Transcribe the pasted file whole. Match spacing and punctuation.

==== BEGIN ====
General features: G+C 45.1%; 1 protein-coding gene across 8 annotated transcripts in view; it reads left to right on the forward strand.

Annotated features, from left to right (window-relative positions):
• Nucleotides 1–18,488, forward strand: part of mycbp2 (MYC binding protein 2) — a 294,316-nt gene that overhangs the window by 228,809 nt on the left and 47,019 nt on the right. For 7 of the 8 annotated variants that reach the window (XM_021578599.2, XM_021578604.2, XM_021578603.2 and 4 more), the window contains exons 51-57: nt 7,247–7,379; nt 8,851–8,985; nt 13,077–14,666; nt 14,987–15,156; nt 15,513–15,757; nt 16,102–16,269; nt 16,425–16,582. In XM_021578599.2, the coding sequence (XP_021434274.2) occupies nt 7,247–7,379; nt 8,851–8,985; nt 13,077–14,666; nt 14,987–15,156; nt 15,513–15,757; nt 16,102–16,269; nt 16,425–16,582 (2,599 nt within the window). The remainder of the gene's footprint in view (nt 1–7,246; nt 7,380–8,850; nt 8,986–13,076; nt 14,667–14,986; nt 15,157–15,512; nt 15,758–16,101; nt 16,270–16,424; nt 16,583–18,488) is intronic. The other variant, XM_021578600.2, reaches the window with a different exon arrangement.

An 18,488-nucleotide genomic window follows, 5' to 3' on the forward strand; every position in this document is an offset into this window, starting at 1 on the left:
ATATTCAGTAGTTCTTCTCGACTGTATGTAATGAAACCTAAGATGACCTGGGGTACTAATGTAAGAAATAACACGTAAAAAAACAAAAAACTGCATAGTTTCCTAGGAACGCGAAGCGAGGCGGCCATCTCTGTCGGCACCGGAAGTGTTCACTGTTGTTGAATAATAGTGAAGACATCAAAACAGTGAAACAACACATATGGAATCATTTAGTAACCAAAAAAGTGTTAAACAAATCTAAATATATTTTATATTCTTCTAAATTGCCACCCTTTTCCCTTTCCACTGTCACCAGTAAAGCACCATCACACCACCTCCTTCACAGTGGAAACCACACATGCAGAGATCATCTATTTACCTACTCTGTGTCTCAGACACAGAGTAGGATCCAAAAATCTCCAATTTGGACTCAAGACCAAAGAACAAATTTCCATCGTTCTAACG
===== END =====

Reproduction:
General features: G+C 45.1%; 1 protein-coding gene across 8 annotated transcripts in view; it reads left to right on the forward strand.

Annotated features, from left to right (window-relative positions):
• Nucleotides 1–18,488, forward strand: part of mycbp2 (MYC binding protein 2) — a 294,316-nt gene that overhangs the window by 228,809 nt on the left and 47,019 nt on the right. For 7 of the 8 annotated variants that reach the window (XM_021578599.2, XM_021578604.2, XM_021578603.2 and 4 more), the window contains exons 51-57: nt 7,247–7,379; nt 8,851–8,985; nt 13,077–14,666; nt 14,987–15,156; nt 15,513–15,757; nt 16,102–16,269; nt 16,425–16,582. In XM_021578599.2, the coding sequence (XP_021434274.2) occupies nt 7,247–7,379; nt 8,851–8,985; nt 13,077–14,666; nt 14,987–15,156; nt 15,513–15,757; nt 16,102–16,269; nt 16,425–16,582 (2,599 nt within the window). The remainder of the gene's footprint in view (nt 1–7,246; nt 7,380–8,850; nt 8,986–13,076; nt 14,667–14,986; nt 15,157–15,512; nt 15,758–16,101; nt 16,270–16,424; nt 16,583–18,488) is intronic. The other variant, XM_021578600.2, reaches the window with a different exon arrangement.

An 18,488-nucleotide genomic window follows, 5' to 3' on the forward strand; every position in this document is an offset into this window, starting at 1 on the left:
ATATTCAGTAGTTCTTCTCGACTGTATGTAATGAAACCTAAGATGACCTGGGGTACTAATGTAAGAAATAACACGTAAAAAAACAAAAAACTGCATAGTTTCCTAGGAACGCGAAGCGAGGCGGCCATCTCTGTCGGCACCGGAAGTGTTCACTGTTGTTGAATAATAGTGAAGACATCAAAACAGTGAAACAACACATATGGAATCATTTAGTAACCAAAAAAGTGTTAAACAAATCTAAATATATTTTATATTCTTCTAAATTGCCACCCTTTTCCCTTTCCACTGTCACCAGTAAAGCACCATCACACCACCTCCTTCACAGTGGAAACCACACATGCAGAGATCATCTATTTACCTACTCTGTGTCTCAGACACAGAGTAGGATCCAAAAATCTCCAATTTGGACTCAAGACCAAAGAACAAATTTCCATCGTTCTAACG